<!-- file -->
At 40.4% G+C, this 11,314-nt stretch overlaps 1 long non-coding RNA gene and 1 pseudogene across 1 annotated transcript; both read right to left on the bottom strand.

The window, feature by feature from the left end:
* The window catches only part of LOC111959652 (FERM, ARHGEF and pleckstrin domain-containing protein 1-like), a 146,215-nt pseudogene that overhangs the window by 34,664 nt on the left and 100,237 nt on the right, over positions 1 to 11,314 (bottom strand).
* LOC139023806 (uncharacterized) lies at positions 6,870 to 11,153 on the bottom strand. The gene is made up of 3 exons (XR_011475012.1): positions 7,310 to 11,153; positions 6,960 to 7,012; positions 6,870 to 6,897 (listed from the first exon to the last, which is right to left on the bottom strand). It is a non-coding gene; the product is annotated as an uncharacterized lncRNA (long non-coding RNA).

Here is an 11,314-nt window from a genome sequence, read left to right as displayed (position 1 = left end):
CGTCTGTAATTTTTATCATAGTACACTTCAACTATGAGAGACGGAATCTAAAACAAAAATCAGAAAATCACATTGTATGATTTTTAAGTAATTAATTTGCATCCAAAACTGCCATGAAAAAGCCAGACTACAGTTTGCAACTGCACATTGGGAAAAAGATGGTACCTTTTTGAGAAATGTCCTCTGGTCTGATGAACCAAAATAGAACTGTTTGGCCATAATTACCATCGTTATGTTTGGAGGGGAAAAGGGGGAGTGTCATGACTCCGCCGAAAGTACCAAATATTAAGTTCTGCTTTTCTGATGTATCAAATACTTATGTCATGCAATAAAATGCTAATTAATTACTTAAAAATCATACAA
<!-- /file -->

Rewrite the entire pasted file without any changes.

At 40.4% G+C, this 11,314-nt stretch overlaps 1 long non-coding RNA gene and 1 pseudogene across 1 annotated transcript; both read right to left on the bottom strand.

The window, feature by feature from the left end:
* The window catches only part of LOC111959652 (FERM, ARHGEF and pleckstrin domain-containing protein 1-like), a 146,215-nt pseudogene that overhangs the window by 34,664 nt on the left and 100,237 nt on the right, over positions 1 to 11,314 (bottom strand).
* LOC139023806 (uncharacterized) lies at positions 6,870 to 11,153 on the bottom strand. The gene is made up of 3 exons (XR_011475012.1): positions 7,310 to 11,153; positions 6,960 to 7,012; positions 6,870 to 6,897 (listed from the first exon to the last, which is right to left on the bottom strand). It is a non-coding gene; the product is annotated as an uncharacterized lncRNA (long non-coding RNA).

Here is an 11,314-nt window from a genome sequence, read left to right as displayed (position 1 = left end):
CGTCTGTAATTTTTATCATAGTACACTTCAACTATGAGAGACGGAATCTAAAACAAAAATCAGAAAATCACATTGTATGATTTTTAAGTAATTAATTTGCATCCAAAACTGCCATGAAAAAGCCAGACTACAGTTTGCAACTGCACATTGGGAAAAAGATGGTACCTTTTTGAGAAATGTCCTCTGGTCTGATGAACCAAAATAGAACTGTTTGGCCATAATTACCATCGTTATGTTTGGAGGGGAAAAGGGGGAGTGTCATGACTCCGCCGAAAGTACCAAATATTAAGTTCTGCTTTTCTGATGTATCAAATACTTATGTCATGCAATAAAATGCTAATTAATTACTTAAAAATCATACAA